5 Things You Need To Know Today in Worcester – October 29, 2019

by | Oct 29, 2019 | News, Headlines

In today’s daily 5 Things You Need to Know feature, ThisWeekinWorcester.com explores five important items and stories that Worcester and Central Massachusetts residents should keep a close eye on.

These five things can cover a whole range of subjects and issues that we feel are pertinent to understanding what’s going on in the city and the cities and towns surrounding Worcester.

In today’s edition — Tuesday, Oct. 29 — groundbreaking at Kelley Square is taking place on Thursday, veteran journalists discuss the future of print journalism, kids who really need some music are getting some musical instruments donated to them, the Chamber Music Society has a new show and Indian’s Lake’s water level is going to get a lot lower for a while. 

Groundbreaking Ceremony for Kelley Square Project is Thursday

The Massachusetts Dept. of Transportation [MassDOT] is hosting the ceremonial groundbreaking for the Kelley Square project this week.

The event will take place on Thursday at the Worcester Public Market. The groundbreaking will be held indoors to allow the event to be rain or shine. 

Lt. Governor Karyn Polito, Transportation Secretary and CEO Stephanie Pollack, Highway Administrator Jonathan Gulliver and other local officials will be on hand. 

 

New Gear Donated to Worcester Musicians and Artists in “Come Together: A Worldwide AMPP Celebration”

HRA Studios & Foundation is donating new gear to AMPP Worcester [Arts and Music Police Partnership] musicians and artists, followed by a once in a lifetime collaboration between Worcester and the rest of the world, on Sunday, Nov. 10, from 3-4:30 p.m. at the Denholm Building in Worcester. 

The event also includes some big announcements, special appearances by Worcester’s leaders and fun ways to donate to the cause courtesy of Rocco’s Doughnut Company,Worcester Wares,E.L. Music,Axe to Grind Barbershop & Supply Co.,Scallywag Barbers,Patrice Peris Voice Studios,That’s Entertainment,CC Lowell,Johneric Keyz LavergnePopUp at JMACYou,inc,Simjang and Deadhorse Hill.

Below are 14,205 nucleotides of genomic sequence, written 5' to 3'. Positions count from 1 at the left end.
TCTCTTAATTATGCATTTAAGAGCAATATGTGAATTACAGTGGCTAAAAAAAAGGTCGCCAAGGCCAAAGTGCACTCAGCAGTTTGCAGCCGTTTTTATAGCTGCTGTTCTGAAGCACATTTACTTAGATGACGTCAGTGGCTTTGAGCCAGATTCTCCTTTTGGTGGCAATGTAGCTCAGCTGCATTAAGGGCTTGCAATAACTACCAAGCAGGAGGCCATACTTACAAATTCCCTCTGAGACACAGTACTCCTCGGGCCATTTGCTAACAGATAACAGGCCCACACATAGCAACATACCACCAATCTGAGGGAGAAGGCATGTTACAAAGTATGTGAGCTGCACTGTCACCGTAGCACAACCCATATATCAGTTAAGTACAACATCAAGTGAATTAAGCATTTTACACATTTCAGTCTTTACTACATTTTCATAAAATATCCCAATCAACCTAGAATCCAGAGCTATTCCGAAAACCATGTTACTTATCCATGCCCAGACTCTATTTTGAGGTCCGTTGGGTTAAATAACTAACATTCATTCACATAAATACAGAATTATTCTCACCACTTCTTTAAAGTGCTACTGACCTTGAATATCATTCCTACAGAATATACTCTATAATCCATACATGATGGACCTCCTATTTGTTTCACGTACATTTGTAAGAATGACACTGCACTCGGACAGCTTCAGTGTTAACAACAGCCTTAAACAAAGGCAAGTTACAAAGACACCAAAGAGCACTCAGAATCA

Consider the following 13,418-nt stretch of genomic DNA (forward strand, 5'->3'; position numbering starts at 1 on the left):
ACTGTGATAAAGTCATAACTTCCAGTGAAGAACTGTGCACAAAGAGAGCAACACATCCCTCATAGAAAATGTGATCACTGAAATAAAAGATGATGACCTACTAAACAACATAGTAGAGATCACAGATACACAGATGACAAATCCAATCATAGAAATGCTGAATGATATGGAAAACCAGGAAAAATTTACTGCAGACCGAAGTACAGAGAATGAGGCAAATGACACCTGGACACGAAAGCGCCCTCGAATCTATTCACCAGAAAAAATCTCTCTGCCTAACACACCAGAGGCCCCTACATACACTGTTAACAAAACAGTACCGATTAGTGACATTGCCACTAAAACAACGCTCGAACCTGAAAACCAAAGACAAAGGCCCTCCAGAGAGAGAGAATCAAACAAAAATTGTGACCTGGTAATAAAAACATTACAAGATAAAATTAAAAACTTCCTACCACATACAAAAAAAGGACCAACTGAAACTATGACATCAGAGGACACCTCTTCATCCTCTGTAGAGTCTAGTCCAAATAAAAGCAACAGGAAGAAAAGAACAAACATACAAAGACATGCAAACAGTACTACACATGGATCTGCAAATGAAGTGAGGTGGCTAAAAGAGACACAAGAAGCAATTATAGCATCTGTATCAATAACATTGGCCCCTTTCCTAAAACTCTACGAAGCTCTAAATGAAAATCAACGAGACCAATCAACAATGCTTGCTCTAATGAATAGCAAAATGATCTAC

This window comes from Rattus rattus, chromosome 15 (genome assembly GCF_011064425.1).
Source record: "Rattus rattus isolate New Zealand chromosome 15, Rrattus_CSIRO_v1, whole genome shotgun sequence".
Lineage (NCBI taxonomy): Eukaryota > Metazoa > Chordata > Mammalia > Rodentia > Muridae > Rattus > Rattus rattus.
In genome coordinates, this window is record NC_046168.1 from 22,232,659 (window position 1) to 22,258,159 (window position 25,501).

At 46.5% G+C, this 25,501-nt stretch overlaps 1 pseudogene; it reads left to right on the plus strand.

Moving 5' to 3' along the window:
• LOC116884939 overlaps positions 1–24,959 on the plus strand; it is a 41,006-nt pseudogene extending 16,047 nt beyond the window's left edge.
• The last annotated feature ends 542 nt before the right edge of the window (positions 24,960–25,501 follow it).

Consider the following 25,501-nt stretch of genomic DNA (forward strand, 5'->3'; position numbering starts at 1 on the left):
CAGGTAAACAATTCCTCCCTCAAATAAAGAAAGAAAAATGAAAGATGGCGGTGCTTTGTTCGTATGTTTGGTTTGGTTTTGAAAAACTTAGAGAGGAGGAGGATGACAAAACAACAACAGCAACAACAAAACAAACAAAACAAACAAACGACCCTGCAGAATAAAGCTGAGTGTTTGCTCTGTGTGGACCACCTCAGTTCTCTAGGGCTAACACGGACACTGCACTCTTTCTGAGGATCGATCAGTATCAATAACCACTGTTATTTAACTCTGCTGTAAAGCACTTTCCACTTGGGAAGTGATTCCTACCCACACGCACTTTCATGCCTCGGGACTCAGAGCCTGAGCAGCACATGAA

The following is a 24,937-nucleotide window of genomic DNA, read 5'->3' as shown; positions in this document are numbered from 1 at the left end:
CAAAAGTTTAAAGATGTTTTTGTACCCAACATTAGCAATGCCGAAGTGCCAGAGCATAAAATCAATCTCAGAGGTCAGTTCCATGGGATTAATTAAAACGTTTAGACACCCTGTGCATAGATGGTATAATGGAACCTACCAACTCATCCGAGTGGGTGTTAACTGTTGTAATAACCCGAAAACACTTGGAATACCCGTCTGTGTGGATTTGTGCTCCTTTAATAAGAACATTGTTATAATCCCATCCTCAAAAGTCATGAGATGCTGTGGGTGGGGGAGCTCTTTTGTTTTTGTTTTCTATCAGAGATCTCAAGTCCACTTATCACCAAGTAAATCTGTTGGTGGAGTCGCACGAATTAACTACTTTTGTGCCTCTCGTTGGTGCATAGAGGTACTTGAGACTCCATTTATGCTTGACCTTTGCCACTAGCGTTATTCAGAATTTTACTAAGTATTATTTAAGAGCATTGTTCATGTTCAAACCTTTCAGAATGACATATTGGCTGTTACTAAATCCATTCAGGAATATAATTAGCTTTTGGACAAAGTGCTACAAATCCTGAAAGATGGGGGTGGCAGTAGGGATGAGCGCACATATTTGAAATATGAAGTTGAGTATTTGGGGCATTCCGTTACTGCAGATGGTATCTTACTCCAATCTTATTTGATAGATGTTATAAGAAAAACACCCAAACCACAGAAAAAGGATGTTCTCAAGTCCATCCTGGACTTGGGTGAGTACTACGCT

The HRA Foundation is a nonprofit established in 2005 to provide music and arts outreach to under-served population, including those with terminal illness, severe complex trauma or special needs. AMPP Worcester is a partnership with members of the Worcester Police, local musicians, and artists, forming relationships and helping local youth.

Veteran Writers Discuss Future of Print Journalism 

As we click quickly for our news, it’s up for a lot of debate and folks are skeptical: what is the future of print journalism? 

The New England First Amendment Coalition is hosting a discussion led by speakers Dianne Williamson and Dan Kennedy on Tuesday, Oct. 29, from 7-8:30 PM at the Leominster Public Library. Williamson 

Williamson worked at the Telegram and Gazette for 35 years, writing a column three days a week for 25 years. Before she became a columnist, Williamson worked as a general assignment and crime reporter. Williamson left the Telegram and Gazette in 2018.

Kennedy is a journalism professor at Northeastern University and a nationally known media commentator for WGBHNews.org and other publications. He is also a regular panelist on Beat the Press, an award-winning weekly media roundtable on WGBH-TV.

The event is free.

 

Worcester Chamber Music Society Brings “A Little Night Music” to Assumption 

Join the WCMS for a nocturnal program that examines the dark hours from a variety of angles on Sunday, Nov. 3, at 4 PM at the Curtis Performing Hall at Assumption College. 

Arthur Foote’s dreamy “A Night Piece” and Franz Schubert’s elegant “Notturno” highlight its amiable sides. Meanwhile, Luigi Boccherini’s Night Music of Madrid evokes a city that never sleeps and Arnold Schoenberg’s lush Verklärte Nacht probes the depths of the human psyche. The performance features a half-hour, pre-concert talk by violinist Rohan Gregory. Tickets are $36 for general admission and $10 for students. 

 

The Annual Drawdown of Indian Lake 

The city’s DPW commences its annual drawdown of Indian Lake on Nov. 1 this year. That’s when the water level is reduced several inches per day over the the next few weeks with a maximum reduction of five feet. The lake is then maintained at this level throughout the winter to help manage non-native invasive aquatic plants. The water will be brought back up to its normal level by no later than April 1, 2020. Winter drawdowns have proven to be an effective way to control the growth of aquatic weeds along the shoreline and in shallow parts of city’s lakes and ponds. 


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